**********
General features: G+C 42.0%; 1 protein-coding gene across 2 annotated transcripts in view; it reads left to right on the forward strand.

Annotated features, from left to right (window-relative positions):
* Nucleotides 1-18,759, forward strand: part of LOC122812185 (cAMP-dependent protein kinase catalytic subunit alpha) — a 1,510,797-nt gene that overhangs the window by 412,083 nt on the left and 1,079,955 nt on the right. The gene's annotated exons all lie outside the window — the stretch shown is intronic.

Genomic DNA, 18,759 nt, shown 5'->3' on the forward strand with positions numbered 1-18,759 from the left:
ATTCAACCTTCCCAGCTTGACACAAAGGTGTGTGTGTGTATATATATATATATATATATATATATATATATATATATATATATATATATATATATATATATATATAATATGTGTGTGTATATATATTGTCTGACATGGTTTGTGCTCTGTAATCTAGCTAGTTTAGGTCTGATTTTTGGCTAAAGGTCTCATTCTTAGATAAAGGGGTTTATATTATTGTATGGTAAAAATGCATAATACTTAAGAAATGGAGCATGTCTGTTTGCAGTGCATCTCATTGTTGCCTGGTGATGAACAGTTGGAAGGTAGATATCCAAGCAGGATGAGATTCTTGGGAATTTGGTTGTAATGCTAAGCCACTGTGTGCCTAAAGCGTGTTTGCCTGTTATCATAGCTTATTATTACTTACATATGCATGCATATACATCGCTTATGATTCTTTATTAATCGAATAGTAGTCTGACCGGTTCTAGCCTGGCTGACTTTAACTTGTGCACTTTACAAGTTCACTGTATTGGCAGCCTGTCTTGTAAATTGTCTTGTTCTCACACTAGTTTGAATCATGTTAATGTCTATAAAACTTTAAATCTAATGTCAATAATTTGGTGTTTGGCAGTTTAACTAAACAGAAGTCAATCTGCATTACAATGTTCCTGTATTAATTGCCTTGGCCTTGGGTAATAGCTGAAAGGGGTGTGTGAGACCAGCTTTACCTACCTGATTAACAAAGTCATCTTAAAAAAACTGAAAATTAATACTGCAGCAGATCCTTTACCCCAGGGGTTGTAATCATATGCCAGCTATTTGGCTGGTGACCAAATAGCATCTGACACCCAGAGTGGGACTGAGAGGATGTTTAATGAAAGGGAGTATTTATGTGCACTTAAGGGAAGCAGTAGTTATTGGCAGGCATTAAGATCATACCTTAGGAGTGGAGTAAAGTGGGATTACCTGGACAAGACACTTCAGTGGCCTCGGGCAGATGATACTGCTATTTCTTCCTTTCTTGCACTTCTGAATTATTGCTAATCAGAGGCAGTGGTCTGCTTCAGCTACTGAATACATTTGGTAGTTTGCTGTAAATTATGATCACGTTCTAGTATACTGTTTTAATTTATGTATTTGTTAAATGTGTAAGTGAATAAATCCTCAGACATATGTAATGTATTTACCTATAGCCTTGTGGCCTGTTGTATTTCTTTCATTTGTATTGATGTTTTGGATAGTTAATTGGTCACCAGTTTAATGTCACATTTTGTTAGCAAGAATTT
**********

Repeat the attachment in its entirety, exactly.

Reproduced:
General features: G+C 42.0%; 1 protein-coding gene across 2 annotated transcripts in view; it reads left to right on the forward strand.

Annotated features, from left to right (window-relative positions):
* Nucleotides 1-18,759, forward strand: part of LOC122812185 (cAMP-dependent protein kinase catalytic subunit alpha) — a 1,510,797-nt gene that overhangs the window by 412,083 nt on the left and 1,079,955 nt on the right. The gene's annotated exons all lie outside the window — the stretch shown is intronic.

Genomic DNA, 18,759 nt, shown 5'->3' on the forward strand with positions numbered 1-18,759 from the left:
ATTCAACCTTCCCAGCTTGACACAAAGGTGTGTGTGTGTATATATATATATATATATATATATATATATATATATATATATATATATATATATATATATATATATAATATGTGTGTGTATATATATTGTCTGACATGGTTTGTGCTCTGTAATCTAGCTAGTTTAGGTCTGATTTTTGGCTAAAGGTCTCATTCTTAGATAAAGGGGTTTATATTATTGTATGGTAAAAATGCATAATACTTAAGAAATGGAGCATGTCTGTTTGCAGTGCATCTCATTGTTGCCTGGTGATGAACAGTTGGAAGGTAGATATCCAAGCAGGATGAGATTCTTGGGAATTTGGTTGTAATGCTAAGCCACTGTGTGCCTAAAGCGTGTTTGCCTGTTATCATAGCTTATTATTACTTACATATGCATGCATATACATCGCTTATGATTCTTTATTAATCGAATAGTAGTCTGACCGGTTCTAGCCTGGCTGACTTTAACTTGTGCACTTTACAAGTTCACTGTATTGGCAGCCTGTCTTGTAAATTGTCTTGTTCTCACACTAGTTTGAATCATGTTAATGTCTATAAAACTTTAAATCTAATGTCAATAATTTGGTGTTTGGCAGTTTAACTAAACAGAAGTCAATCTGCATTACAATGTTCCTGTATTAATTGCCTTGGCCTTGGGTAATAGCTGAAAGGGGTGTGTGAGACCAGCTTTACCTACCTGATTAACAAAGTCATCTTAAAAAAACTGAAAATTAATACTGCAGCAGATCCTTTACCCCAGGGGTTGTAATCATATGCCAGCTATTTGGCTGGTGACCAAATAGCATCTGACACCCAGAGTGGGACTGAGAGGATGTTTAATGAAAGGGAGTATTTATGTGCACTTAAGGGAAGCAGTAGTTATTGGCAGGCATTAAGATCATACCTTAGGAGTGGAGTAAAGTGGGATTACCTGGACAAGACACTTCAGTGGCCTCGGGCAGATGATACTGCTATTTCTTCCTTTCTTGCACTTCTGAATTATTGCTAATCAGAGGCAGTGGTCTGCTTCAGCTACTGAATACATTTGGTAGTTTGCTGTAAATTATGATCACGTTCTAGTATACTGTTTTAATTTATGTATTTGTTAAATGTGTAAGTGAATAAATCCTCAGACATATGTAATGTATTTACCTATAGCCTTGTGGCCTGTTGTATTTCTTTCATTTGTATTGATGTTTTGGATAGTTAATTGGTCACCAGTTTAATGTCACATTTTGTTAGCAAGAATTT